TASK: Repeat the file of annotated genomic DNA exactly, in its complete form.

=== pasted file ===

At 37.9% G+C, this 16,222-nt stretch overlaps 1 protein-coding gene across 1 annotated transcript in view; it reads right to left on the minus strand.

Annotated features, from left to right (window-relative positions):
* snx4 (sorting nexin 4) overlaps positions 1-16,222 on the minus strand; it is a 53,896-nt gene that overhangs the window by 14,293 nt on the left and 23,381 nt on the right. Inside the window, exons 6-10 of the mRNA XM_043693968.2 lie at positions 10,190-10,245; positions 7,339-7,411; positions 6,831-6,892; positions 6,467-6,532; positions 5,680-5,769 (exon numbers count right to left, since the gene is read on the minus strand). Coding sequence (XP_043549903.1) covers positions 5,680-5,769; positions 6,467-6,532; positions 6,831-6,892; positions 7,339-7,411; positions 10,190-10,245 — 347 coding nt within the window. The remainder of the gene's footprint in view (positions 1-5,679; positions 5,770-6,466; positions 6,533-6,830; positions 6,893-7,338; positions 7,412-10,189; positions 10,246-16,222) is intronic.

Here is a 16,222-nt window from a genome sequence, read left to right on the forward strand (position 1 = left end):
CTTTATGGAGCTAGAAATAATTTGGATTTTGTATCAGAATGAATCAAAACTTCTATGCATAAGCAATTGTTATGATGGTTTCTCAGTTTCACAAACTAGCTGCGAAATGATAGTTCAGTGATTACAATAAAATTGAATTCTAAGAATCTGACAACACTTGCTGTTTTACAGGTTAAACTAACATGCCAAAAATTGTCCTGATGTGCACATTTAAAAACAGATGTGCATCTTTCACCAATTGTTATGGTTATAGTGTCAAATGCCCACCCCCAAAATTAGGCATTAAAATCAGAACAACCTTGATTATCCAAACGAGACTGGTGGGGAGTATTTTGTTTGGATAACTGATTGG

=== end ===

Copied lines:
At 37.9% G+C, this 16,222-nt stretch overlaps 1 protein-coding gene across 1 annotated transcript in view; it reads right to left on the minus strand.

Annotated features, from left to right (window-relative positions):
* snx4 (sorting nexin 4) overlaps positions 1-16,222 on the minus strand; it is a 53,896-nt gene that overhangs the window by 14,293 nt on the left and 23,381 nt on the right. Inside the window, exons 6-10 of the mRNA XM_043693968.2 lie at positions 10,190-10,245; positions 7,339-7,411; positions 6,831-6,892; positions 6,467-6,532; positions 5,680-5,769 (exon numbers count right to left, since the gene is read on the minus strand). Coding sequence (XP_043549903.1) covers positions 5,680-5,769; positions 6,467-6,532; positions 6,831-6,892; positions 7,339-7,411; positions 10,190-10,245 — 347 coding nt within the window. The remainder of the gene's footprint in view (positions 1-5,679; positions 5,770-6,466; positions 6,533-6,830; positions 6,893-7,338; positions 7,412-10,189; positions 10,246-16,222) is intronic.

Here is a 16,222-nt window from a genome sequence, read left to right on the forward strand (position 1 = left end):
CTTTATGGAGCTAGAAATAATTTGGATTTTGTATCAGAATGAATCAAAACTTCTATGCATAAGCAATTGTTATGATGGTTTCTCAGTTTCACAAACTAGCTGCGAAATGATAGTTCAGTGATTACAATAAAATTGAATTCTAAGAATCTGACAACACTTGCTGTTTTACAGGTTAAACTAACATGCCAAAAATTGTCCTGATGTGCACATTTAAAAACAGATGTGCATCTTTCACCAATTGTTATGGTTATAGTGTCAAATGCCCACCCCCAAAATTAGGCATTAAAATCAGAACAACCTTGATTATCCAAACGAGACTGGTGGGGAGTATTTTGTTTGGATAACTGATTGG